The warm clothes. Keep them folded up under your pillow. This should keep much of the chill off of them. I hate putting cold things on in the morning. It just seems to ruin my whole day.
Title: Re: Cold Weather Preps
Post by: Pangie on October 22, 2008, 10:12:31 PM
I'm in North Dakota, I just got done getting my car winter survival kit ready. It's going into the pickup tonight and won't be out until May.

Hey, that makes you just the person I'm looking for!

I'm in ND, too, and I'm building my winter car kit right now, too.  We haven't had a ton of snow in past years, so I thought it might not be a bad idea to keep some water in the car, too, in case I get stranded somewhere without any snow to melt.  The problem with this is, I'm thinking if I just put a jug of water in the car, it'll freeze and burst.  One thing I thought of is wrapping my blanket around the water and putting it in my container to insulate it, but then if it does  burst, my blanket will be all wet and useless to me.  I know I can get those little water pouches, but I really don't have the spare cash to do that right now and I'd rather do this with an 85 cent jug of water instead.

Also, what all did you put in your kit?  I always feel like I either have way too little or not nearly enough.  I need some help finding my happy medium. :)
Title: Re: Cold Weather Preps
Post by: creuzerm on October 22, 2008, 10:47:16 PM

I'm in ND, too, and I'm building my winter car kit right now, too.  We haven't had a ton of snow in past years, so I thought it might not be a bad idea to keep some water in the car, too, in case I get stranded somewhere without any snow to melt.  The problem with this is, I'm thinking if I just put a jug of water in the car, it'll freeze and burst.  One thing I thought of is wrapping my blanket around the water and putting it in my container to insulate it, but then if it does  burst, my blanket will be all wet and useless to me.  I know I can get those little water pouches, but I really don't have the spare cash to do that right now and I'd rather do this with an 85 cent jug of water instead.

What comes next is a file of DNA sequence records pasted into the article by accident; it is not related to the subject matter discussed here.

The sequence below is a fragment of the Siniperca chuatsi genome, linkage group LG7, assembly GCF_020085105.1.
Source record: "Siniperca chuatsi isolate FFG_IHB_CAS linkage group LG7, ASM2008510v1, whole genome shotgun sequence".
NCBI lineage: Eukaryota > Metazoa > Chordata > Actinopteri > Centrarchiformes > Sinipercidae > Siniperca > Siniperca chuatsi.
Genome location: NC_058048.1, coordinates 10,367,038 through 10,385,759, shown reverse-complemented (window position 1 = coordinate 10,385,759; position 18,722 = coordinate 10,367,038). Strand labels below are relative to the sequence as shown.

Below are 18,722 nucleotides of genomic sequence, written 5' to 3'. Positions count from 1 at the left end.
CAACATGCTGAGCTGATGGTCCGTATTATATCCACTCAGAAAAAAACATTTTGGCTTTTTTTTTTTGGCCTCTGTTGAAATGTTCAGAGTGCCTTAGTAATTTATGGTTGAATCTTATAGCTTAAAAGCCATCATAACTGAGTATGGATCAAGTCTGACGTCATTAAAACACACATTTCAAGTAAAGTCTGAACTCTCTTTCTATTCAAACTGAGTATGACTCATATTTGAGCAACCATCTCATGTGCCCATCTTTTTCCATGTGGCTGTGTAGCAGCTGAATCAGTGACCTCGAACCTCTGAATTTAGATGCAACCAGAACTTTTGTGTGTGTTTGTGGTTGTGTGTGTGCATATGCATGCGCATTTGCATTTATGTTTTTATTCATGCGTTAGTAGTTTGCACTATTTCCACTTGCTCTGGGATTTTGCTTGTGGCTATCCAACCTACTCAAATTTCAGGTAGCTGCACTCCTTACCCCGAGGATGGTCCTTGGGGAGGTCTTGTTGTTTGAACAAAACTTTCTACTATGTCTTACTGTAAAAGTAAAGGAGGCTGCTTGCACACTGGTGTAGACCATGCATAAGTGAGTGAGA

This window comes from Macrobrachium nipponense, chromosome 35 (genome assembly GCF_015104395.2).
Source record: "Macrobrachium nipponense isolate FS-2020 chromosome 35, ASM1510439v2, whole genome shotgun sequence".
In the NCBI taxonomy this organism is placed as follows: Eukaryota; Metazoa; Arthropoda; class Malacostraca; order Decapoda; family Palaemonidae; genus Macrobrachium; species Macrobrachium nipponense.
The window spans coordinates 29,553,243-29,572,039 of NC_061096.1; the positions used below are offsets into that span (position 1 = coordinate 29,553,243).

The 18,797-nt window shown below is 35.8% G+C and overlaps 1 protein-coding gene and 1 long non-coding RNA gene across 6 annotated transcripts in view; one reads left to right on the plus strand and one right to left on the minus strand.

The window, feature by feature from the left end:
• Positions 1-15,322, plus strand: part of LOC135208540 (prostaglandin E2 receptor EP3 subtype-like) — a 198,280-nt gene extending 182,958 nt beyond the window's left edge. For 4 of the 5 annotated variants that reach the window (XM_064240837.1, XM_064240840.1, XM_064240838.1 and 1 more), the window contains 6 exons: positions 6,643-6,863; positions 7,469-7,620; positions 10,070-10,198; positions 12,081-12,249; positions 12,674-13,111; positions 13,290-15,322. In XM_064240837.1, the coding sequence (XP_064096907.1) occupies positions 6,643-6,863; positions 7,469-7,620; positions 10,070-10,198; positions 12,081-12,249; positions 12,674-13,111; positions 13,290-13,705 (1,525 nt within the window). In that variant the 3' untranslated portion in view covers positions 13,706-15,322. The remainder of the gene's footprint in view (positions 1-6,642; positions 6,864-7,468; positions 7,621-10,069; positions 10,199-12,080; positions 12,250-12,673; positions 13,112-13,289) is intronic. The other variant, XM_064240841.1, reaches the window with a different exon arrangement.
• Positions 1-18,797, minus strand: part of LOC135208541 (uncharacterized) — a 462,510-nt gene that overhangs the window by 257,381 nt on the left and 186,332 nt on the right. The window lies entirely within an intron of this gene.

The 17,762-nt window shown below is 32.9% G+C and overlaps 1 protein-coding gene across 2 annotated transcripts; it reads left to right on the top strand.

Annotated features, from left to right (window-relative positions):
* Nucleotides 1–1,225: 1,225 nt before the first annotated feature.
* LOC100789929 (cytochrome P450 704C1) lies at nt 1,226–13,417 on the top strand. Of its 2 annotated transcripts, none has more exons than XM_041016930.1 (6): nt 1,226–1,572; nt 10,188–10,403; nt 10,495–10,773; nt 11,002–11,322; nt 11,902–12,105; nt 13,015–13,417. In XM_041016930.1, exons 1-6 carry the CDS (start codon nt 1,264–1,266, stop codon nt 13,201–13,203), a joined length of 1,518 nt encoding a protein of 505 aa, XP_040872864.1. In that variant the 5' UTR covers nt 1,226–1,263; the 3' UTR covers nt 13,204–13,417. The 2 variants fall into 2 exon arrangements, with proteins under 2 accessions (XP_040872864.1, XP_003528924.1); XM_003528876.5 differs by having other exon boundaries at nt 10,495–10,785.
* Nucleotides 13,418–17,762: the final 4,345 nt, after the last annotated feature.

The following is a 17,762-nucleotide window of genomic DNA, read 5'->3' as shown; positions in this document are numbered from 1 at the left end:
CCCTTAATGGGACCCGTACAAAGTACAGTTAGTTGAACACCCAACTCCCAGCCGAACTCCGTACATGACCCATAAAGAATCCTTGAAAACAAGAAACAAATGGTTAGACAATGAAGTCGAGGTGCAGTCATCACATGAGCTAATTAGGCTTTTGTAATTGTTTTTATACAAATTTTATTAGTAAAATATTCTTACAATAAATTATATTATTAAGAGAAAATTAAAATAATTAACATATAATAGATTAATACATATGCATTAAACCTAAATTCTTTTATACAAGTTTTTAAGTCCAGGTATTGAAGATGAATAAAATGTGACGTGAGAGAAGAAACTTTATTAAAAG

Also, what all did you put in your kit?  I always feel like I either have way too little or not nearly enough.  I need some help finding my happy medium. :)

Cold is cold. Wrapping it in a blanket will slow the water down from getting cold, but it will eventually chill to the 'average' temperature of the car. If it's ten below out, it's going to be ten below inside the car way quicker then you or I want. The blanket will only slow this a little bit.

i have a couple of small bottles of water in my vehicle, probably half a dozen small bottles of water. I get ones that have a good sized air bubble on the top - so the water has some room to expand to. I also get the ones with the heavier bottles, because that air will compress as the ice moves in on it's space. Try putting the bottle into a dish and pop them in your freezer. See if it bursts open. I haven't had any of trouble with the water bottles I freeze to keep the coolers cold. If a small water bottle bursts, you only have a little mess in the car till spring, if a big water jug bursts, you have a big mess until spring.

What you keep in your car is really dependent on where you drive. If you drive from home on one side of Fargo to work on the other side of town, you won't need near the stuff you would need if you live in a small town and need to drive 50 miles to the 'city'.

What's the worst that can happen? Slide off the road and get stuck driving home some night from the city getting supplies for the blizzard that is blowing in?
You would need things to keep you warm. Keep a set of mittens, hats, heavy socks, and blankets for everybody in the family in each car. They can be old shabby ones. Kids are cold enough, the won't care if they aren't stylin'. If your alone, four blankets is a lot warmer then one.